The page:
Coaching or Therapy? A Map for Coaches

by Kathy Benham and Susan Fox (Copyright 2002)

The mantra “Coaching is not therapy” is frequently stated in coach training programs. Yet the distinction between the two professions can be difficult to articulate for many coaches—especially those who are new to the field or who have been previously trained as a psychotherapist specializing in short term therapy. In the course of coaching, clients may present with life patterns that exceed the parameters of coaching. When this occurs, the ethics and appropriateness of referral must be explored.

Coaching theory identifies two core differences between coaching and therapy:

Primary Function:

  • The primary function of therapy is to create a context in which healing may take place. Therapy assumes that symptoms or behavioral patterns need to be fixed, that something in the client needs to be healed.
  • The primary function of coaching is to create a context in which life and performance enhancement may take place. Coaching assumes that the client is already high functioning and is capable of taking consistent action steps towards their life vision. However, clients with a psychiatric diagnosis can also benefit from coaching if they demonstrate the ability to make ongoing progress toward their coaching goals and they are actively managing any symptoms.

Time Frame:

  • Therapy tends to work in the past to promote emotional healing or resolve psychological pain, or in the present to reduce symptoms or destructive patterns.
  • Coaching works in the “critical gap” between the present and the envisioned future. In coaching, history is approached only as the map that brought the client to the present.

Using the core differences of primary function and time frame, a coach can listen for cues or red flags that might suggest a referral to a psychotherapist—either in addition to coaching or in place of coaching—is indicated. We are not suggesting that a coach should attempt to diagnose or focus on symptoms. However, a coach should be equipped to:

  • Recognize when a referral might be indicated for psychotherapy and/or medical assessment.
  • Discern when a client is actually asking for counseling but prefers to call it “coaching.”
  • Understand how the intensity and longevity of blocks, ruts, and fears differ in high functioning coaching clients from blocks, ruts, and fears, in clients who need psychotherapy to move beyond their stuck place.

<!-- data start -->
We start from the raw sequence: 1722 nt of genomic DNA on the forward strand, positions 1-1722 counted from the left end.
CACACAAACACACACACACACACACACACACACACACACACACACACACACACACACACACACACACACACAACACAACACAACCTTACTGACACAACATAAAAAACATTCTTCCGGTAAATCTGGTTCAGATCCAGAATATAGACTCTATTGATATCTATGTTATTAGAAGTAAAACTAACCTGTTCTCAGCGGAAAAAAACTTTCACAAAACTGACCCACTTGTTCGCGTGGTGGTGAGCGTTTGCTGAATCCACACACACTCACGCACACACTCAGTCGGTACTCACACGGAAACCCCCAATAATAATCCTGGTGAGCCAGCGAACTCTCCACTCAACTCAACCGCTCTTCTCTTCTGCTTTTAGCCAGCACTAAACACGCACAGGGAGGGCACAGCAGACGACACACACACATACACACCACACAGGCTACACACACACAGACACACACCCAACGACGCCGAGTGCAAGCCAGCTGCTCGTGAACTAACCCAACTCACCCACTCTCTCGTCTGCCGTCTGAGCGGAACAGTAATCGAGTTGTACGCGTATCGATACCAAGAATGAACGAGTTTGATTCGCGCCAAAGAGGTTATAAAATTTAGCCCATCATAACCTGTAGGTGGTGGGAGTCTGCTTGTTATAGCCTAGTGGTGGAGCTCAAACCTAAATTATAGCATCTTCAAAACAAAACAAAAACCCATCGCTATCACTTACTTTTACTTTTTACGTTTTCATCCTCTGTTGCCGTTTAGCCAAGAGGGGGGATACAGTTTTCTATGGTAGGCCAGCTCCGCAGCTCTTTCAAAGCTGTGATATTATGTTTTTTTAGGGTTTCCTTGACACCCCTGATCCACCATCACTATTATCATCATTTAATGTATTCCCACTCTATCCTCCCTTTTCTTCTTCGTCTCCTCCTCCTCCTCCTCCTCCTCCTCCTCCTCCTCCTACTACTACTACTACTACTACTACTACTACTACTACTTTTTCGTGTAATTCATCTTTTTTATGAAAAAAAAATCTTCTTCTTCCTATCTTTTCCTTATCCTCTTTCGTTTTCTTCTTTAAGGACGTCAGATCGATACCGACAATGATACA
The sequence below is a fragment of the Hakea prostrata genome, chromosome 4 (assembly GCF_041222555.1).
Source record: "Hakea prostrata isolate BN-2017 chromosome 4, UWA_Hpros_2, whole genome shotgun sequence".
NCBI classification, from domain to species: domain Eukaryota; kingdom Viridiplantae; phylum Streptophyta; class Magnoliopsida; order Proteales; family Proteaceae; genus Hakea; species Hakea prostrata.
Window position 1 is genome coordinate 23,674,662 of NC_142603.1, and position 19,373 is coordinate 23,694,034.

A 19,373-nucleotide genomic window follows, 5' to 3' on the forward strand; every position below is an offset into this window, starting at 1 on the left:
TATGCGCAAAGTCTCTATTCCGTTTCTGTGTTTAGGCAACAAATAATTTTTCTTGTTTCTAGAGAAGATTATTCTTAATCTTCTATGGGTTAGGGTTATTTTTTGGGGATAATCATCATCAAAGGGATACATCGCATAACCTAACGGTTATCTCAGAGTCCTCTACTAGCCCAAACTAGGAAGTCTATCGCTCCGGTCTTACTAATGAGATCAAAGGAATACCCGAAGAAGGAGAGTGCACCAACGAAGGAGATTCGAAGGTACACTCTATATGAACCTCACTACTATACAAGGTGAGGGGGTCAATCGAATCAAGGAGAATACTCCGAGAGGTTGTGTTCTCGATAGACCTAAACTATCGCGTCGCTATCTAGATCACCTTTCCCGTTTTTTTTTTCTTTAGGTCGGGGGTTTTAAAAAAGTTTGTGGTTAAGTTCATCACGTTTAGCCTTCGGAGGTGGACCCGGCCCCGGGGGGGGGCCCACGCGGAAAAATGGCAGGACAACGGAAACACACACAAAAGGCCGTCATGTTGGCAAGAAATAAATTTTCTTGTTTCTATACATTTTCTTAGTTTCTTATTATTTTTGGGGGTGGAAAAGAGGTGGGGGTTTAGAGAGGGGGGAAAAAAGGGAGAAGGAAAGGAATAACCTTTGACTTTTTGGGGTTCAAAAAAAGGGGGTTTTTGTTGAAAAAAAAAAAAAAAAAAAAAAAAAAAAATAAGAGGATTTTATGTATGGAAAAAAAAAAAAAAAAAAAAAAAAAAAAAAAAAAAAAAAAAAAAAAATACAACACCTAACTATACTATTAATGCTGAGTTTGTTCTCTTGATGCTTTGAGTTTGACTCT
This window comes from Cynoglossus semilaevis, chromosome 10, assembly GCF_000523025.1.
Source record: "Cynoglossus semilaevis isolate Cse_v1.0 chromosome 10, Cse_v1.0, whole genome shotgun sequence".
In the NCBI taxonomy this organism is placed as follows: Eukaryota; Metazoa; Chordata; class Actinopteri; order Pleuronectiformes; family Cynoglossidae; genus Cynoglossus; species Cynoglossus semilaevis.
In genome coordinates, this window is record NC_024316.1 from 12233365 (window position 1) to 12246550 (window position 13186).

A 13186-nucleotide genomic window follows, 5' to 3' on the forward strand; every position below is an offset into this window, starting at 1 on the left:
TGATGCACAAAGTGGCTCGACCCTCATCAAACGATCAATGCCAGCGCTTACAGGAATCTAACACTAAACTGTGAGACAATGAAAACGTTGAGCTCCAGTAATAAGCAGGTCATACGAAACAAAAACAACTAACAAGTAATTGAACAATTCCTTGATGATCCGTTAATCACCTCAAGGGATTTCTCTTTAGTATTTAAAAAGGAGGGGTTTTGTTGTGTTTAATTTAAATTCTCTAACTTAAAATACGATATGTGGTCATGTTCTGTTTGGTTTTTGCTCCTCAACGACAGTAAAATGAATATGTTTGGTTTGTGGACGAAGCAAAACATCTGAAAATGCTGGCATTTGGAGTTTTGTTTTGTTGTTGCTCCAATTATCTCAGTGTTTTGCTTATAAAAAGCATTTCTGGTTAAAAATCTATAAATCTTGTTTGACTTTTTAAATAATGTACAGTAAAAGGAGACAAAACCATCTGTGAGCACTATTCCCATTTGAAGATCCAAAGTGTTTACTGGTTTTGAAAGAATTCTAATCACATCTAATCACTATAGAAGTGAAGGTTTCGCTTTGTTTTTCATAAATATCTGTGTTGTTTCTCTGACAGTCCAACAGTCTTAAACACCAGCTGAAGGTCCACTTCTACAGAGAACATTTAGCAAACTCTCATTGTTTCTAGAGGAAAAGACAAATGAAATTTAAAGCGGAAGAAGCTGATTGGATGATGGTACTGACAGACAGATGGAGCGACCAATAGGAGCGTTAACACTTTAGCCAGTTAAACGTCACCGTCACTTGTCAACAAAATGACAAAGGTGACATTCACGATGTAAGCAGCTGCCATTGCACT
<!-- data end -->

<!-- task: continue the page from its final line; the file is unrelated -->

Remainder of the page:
• Request a consult with another coach when red flags appear.

Using a hypothetical coaching client, Molly, we will explore red flags which might indicate a need for a coach to refer a client to a therapist. As you consider Molly's goals and presentation of self, ask yourself these standard coaching questions:

1) What strengths and resources are present?
2) What are her coaching goals?
3) What blocks or ruts are present?
4) What is the intensity and longevity of the blocks?
5) What are the issues for coaching?
6) Is Molly seeking coaching or therapy under the guise of coaching?


Molly is a 40-year-old junior college graduate currently working for a landscaping company, work she found through a temporary employment service. She comes to coaching with the goal of finding a career that “fits.” On her intake form ,Molly reports a history of sychotherapy to deal with family of origin issues. She also notes that she has successfully dealt with these issues yet acknowledges having no contact with members of her birth family since college. This, she writes, is “no big deal.”

After two months, Molly has kept five of seven scheduled appointments. While Molly seems serious about wanting to find meaningful work, and she readily accepts homework requests you make, she has canceled her last two appointments due to fatigue, frustration, and lack of progress to report.

Molly keeps her next appointment and immediately launches a bitter account of an upsetting recent meeting with her pastor. Unclear as to how this episode relates to Molly’s coaching goals, you probe for clarification.

Coach 1: It’s clear that Rev. Jones didn’t respond the way you expected him to.

Molly 1 (M1): He told me I needed to go back to my shrink—that my problems were out of his league. I don’t need a shrink! All I need him to do is listen to me. He just doesn’t want to deal with me. He asked me if I had other people to talk to, and I told him about my new best friend—someone I met on the landscaping crew.

Coach 2: Molly, let’s figure out how to best use our time together. Is this experience with Rev. Jones where you want to focus today or should we look at your goals for the week and how that process is moving along?

Molly 2 (M2): (With an irritated edge to her voice.) I don’t know what’s best to talk about; I can’t seem to focus on any one thing. It’s too overwhelming.

Coach 3: What is overwhelming, Molly?

Molly 3(M3): I’m uneducated, broke, and alone. I can’t afford to pay for my Prozac since I lost my insurance, so I’ve quit cold turkey. My minister is a joke. With my luck, you’ll be telling me that I’m wasting your time, too.

What thoughts and feelings came to you as Molly's coaching session evolved?

Clearly, a number of potential red flags are raised in Molly’s coaching sessions, among them: